Disaster, gender and climate change
Climate change is already increasing the intensity and magnitude of natural hazards such as floods, storms, droughts and other severe weather events. These impacts are expected to worsen in the future. Sea levels may rise, low-lying delta areas might be flooded and salt-water intrusion may increase. Although natural disasters happen all over the world, they have a much greater impact on developing countries than on industrialised ones. Economies are less powerful and therefore less able to prevent disasters or to cope with the losses.
Natural disasters are especially likely to affect parts of the population that lack the ability to prepare for the impacts of disaster because of economic limitations or cultural factors. This holds true for both industrialized and developing countries – in industrialised countries, too, it is generally the poor parts of society that are most affected by natural disasters. The effects of extreme weather events such as Hurricane Katrina, which hit New Orleans and the Gulf Coast of the United States in 2005, highlight this.
It is widely understood that women and men are affected differently by disasters in a number of respects, depending on cultural and socio-economic contexts.
Men and women are clearly both affected by disasters, but biological, social, cultural and economic differences mean that they are affected differently. The gendered impacts of disasters affect emergency response, reconstruction and recovery efforts after disaster events, and are also relevant to the prevention and mitigation of disasters.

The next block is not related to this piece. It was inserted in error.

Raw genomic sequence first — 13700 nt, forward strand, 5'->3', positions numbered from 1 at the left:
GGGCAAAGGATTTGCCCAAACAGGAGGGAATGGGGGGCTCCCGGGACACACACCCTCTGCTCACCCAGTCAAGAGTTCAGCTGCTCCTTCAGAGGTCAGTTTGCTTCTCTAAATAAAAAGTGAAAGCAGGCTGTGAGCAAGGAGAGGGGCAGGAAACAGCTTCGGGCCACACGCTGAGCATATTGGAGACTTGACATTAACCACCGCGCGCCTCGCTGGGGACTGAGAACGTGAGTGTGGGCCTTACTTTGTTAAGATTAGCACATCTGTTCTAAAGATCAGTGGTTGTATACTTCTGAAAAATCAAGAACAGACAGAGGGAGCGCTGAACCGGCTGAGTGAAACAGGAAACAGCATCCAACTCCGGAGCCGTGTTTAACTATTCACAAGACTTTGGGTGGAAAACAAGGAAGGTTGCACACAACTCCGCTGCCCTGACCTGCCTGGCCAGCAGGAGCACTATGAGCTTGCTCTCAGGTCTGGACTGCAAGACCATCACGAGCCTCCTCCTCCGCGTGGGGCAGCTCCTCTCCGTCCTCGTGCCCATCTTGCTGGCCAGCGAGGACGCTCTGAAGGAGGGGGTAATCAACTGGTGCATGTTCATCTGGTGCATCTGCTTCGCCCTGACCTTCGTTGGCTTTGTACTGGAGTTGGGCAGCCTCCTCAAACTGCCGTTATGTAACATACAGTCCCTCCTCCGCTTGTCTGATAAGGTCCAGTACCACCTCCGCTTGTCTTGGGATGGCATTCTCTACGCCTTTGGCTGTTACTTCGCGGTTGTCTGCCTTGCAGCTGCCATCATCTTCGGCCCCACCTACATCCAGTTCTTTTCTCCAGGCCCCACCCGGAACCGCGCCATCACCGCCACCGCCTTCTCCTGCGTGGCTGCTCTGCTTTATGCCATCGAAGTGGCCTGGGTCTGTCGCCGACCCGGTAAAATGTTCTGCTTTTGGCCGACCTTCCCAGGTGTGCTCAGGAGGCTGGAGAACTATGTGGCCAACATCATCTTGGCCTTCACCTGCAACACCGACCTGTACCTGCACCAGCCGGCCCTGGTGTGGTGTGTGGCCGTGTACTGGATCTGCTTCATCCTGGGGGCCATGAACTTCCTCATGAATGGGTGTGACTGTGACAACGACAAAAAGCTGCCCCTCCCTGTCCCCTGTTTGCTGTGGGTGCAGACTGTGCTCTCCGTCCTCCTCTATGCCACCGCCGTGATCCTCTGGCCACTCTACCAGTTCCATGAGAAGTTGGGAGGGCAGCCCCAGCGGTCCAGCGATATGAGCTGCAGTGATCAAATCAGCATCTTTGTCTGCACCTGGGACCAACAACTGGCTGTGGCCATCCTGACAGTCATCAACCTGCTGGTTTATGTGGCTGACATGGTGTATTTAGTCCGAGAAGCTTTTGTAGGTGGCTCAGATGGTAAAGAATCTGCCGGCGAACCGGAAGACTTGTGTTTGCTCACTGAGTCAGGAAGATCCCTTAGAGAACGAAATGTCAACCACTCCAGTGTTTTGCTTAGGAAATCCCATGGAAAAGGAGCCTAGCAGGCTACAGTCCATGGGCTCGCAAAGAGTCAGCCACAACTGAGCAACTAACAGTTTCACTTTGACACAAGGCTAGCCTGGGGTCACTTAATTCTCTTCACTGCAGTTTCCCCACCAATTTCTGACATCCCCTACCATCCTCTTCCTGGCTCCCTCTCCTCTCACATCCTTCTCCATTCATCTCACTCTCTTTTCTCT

Natural disasters directly impact women in their roles as producers and providers of food, water and fuel, income earners, household managers and care givers. Food security and family well-being are threatened when the resource base upon which women rely to carry out their roles and to obtain supplementary incomes is undermined. Pregnant and lactating women are particularly at risk due to their limited mobility and heightened needs for water and food. Disasters can also affect women’s social role by reducing their autonomy and decision-making power. Increased care-giving responsibilities may double or even triple women's workloads. Men, on the other hand, have a higher risk of morbidity and mortality during natural disasters because of their social role as protector and defender of family and household, while women are more at risk due to cultural restrictions. Due to their lack of financial resources, women – who make up the majority of worlds poor – are can find themselves in particularly dire circumstances during and after disasters. When disasters damage or destroy the local environment, women – especially in the Global South – can lose the materials, resources and spaces they depend on to live and work.
Although women’s home-based businesses are often destroyed, they tend to be less supported than men in post-disaster phases. They have less access to post-disaster reconstruction initiatives such as jobs, credit programs and facilities. Several studies have pointed out that women’s suffering after disasters has more long-term consequences than men’s.